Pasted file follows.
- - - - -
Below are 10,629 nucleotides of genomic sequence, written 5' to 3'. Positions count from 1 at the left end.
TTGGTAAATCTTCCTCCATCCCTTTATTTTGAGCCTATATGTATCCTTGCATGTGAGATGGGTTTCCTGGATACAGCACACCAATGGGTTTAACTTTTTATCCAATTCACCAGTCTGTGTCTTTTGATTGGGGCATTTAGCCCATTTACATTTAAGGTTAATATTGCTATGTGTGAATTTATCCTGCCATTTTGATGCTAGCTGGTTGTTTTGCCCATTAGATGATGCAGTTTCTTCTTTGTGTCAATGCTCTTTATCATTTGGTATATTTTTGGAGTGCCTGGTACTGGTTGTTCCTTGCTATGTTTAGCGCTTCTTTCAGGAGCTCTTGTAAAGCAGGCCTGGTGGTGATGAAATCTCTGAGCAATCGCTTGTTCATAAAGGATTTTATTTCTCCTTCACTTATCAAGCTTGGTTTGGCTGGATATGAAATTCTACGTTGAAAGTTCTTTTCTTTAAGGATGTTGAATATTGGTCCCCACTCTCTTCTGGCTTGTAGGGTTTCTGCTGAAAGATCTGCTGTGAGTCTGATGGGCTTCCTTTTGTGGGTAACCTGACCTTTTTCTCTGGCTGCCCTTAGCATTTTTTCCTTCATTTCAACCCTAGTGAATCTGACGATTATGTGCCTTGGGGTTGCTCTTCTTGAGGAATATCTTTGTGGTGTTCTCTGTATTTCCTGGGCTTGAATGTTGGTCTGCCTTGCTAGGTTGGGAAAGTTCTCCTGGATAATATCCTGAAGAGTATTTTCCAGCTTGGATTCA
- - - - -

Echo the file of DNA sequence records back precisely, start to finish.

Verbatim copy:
Below are 10,629 nucleotides of genomic sequence, written 5' to 3'. Positions count from 1 at the left end.
TTGGTAAATCTTCCTCCATCCCTTTATTTTGAGCCTATATGTATCCTTGCATGTGAGATGGGTTTCCTGGATACAGCACACCAATGGGTTTAACTTTTTATCCAATTCACCAGTCTGTGTCTTTTGATTGGGGCATTTAGCCCATTTACATTTAAGGTTAATATTGCTATGTGTGAATTTATCCTGCCATTTTGATGCTAGCTGGTTGTTTTGCCCATTAGATGATGCAGTTTCTTCTTTGTGTCAATGCTCTTTATCATTTGGTATATTTTTGGAGTGCCTGGTACTGGTTGTTCCTTGCTATGTTTAGCGCTTCTTTCAGGAGCTCTTGTAAAGCAGGCCTGGTGGTGATGAAATCTCTGAGCAATCGCTTGTTCATAAAGGATTTTATTTCTCCTTCACTTATCAAGCTTGGTTTGGCTGGATATGAAATTCTACGTTGAAAGTTCTTTTCTTTAAGGATGTTGAATATTGGTCCCCACTCTCTTCTGGCTTGTAGGGTTTCTGCTGAAAGATCTGCTGTGAGTCTGATGGGCTTCCTTTTGTGGGTAACCTGACCTTTTTCTCTGGCTGCCCTTAGCATTTTTTCCTTCATTTCAACCCTAGTGAATCTGACGATTATGTGCCTTGGGGTTGCTCTTCTTGAGGAATATCTTTGTGGTGTTCTCTGTATTTCCTGGGCTTGAATGTTGGTCTGCCTTGCTAGGTTGGGAAAGTTCTCCTGGATAATATCCTGAAGAGTATTTTCCAGCTTGGATTCA